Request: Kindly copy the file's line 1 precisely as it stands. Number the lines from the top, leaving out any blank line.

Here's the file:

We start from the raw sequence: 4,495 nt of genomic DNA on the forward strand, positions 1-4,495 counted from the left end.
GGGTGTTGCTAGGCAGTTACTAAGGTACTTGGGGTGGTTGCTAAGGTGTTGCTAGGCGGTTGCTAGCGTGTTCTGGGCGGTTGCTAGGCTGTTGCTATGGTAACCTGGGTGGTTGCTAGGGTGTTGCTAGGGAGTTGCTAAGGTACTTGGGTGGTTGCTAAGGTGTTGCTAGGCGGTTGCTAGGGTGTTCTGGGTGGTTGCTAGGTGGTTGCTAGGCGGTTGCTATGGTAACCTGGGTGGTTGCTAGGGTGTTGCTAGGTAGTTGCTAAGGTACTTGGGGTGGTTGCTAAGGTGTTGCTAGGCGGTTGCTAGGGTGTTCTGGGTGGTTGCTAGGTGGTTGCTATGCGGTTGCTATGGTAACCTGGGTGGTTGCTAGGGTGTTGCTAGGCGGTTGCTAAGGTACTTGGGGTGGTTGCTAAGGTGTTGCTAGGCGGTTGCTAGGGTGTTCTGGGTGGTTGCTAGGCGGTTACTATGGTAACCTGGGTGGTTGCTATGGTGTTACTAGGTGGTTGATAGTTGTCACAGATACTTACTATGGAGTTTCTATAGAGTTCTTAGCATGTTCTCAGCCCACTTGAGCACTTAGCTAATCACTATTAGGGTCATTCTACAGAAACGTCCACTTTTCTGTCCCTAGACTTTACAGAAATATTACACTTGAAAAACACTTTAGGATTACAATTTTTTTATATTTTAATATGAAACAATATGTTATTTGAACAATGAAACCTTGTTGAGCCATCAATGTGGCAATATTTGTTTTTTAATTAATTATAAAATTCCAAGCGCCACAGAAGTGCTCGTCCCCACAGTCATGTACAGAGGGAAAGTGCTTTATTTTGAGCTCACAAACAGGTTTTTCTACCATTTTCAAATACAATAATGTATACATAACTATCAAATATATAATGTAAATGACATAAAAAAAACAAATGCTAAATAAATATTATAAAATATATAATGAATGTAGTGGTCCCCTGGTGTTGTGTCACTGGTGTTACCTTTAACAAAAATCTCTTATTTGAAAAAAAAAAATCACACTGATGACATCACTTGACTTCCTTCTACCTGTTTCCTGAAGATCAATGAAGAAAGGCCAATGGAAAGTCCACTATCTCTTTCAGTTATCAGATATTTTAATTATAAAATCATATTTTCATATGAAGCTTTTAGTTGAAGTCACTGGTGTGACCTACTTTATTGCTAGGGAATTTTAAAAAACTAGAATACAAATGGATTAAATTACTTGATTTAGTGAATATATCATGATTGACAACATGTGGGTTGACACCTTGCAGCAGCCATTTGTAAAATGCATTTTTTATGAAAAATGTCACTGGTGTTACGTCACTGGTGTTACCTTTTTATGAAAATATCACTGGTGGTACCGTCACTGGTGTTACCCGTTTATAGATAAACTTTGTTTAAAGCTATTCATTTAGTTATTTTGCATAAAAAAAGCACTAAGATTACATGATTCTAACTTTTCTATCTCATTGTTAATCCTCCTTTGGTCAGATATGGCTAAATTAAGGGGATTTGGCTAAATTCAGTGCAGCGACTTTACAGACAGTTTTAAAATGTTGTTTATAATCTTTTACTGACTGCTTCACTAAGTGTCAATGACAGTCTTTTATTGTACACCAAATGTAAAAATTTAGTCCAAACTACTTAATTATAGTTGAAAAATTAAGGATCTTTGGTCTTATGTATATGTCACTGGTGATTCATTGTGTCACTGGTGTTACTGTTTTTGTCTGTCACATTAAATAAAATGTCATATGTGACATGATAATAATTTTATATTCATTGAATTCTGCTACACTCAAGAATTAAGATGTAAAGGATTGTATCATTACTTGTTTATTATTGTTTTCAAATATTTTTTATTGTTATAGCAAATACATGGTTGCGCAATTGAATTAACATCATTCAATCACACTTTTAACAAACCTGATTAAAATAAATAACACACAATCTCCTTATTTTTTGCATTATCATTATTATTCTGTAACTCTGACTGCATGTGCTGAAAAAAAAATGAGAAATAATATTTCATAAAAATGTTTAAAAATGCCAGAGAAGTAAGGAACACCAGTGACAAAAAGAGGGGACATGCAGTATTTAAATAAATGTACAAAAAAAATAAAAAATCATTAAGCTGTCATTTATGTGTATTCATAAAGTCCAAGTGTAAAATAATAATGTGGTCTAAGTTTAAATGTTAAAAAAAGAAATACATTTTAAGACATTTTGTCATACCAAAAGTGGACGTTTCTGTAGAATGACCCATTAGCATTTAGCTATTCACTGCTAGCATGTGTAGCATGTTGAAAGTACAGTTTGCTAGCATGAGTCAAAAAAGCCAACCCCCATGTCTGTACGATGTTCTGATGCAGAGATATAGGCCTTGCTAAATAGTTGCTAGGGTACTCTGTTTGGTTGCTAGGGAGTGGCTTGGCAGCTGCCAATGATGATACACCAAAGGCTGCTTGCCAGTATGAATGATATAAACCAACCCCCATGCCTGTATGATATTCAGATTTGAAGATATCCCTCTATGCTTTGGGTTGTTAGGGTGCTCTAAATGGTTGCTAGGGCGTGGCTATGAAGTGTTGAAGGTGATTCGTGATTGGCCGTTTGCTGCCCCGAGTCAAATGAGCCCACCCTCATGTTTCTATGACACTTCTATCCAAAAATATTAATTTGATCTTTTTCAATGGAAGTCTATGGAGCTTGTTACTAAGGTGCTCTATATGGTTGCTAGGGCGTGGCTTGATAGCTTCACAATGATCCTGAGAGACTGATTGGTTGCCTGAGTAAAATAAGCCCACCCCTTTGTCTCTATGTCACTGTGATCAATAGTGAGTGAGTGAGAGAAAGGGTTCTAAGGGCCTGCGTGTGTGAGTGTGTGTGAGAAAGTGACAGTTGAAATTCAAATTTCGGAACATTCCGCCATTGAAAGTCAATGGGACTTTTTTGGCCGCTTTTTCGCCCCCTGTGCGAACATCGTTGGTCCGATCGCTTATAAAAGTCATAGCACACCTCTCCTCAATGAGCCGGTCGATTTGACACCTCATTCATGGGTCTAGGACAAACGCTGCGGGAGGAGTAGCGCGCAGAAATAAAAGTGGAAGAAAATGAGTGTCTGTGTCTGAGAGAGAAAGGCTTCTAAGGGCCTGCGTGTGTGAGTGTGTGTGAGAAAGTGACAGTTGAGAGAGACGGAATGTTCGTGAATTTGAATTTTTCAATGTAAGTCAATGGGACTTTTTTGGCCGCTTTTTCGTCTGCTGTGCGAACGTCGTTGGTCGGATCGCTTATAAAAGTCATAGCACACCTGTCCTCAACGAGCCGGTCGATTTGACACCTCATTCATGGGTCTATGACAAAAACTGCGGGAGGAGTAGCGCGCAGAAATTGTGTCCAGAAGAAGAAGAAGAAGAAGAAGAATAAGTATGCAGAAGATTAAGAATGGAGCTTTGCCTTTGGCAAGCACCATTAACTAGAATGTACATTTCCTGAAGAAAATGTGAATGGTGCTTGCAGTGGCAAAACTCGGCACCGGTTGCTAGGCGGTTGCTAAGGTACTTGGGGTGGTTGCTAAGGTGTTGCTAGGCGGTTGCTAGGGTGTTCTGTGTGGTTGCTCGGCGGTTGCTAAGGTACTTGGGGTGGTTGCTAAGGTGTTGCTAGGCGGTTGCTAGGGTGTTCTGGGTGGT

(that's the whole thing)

We start from the raw sequence: 4,495 nt of genomic DNA on the forward strand, positions 1-4,495 counted from the left end.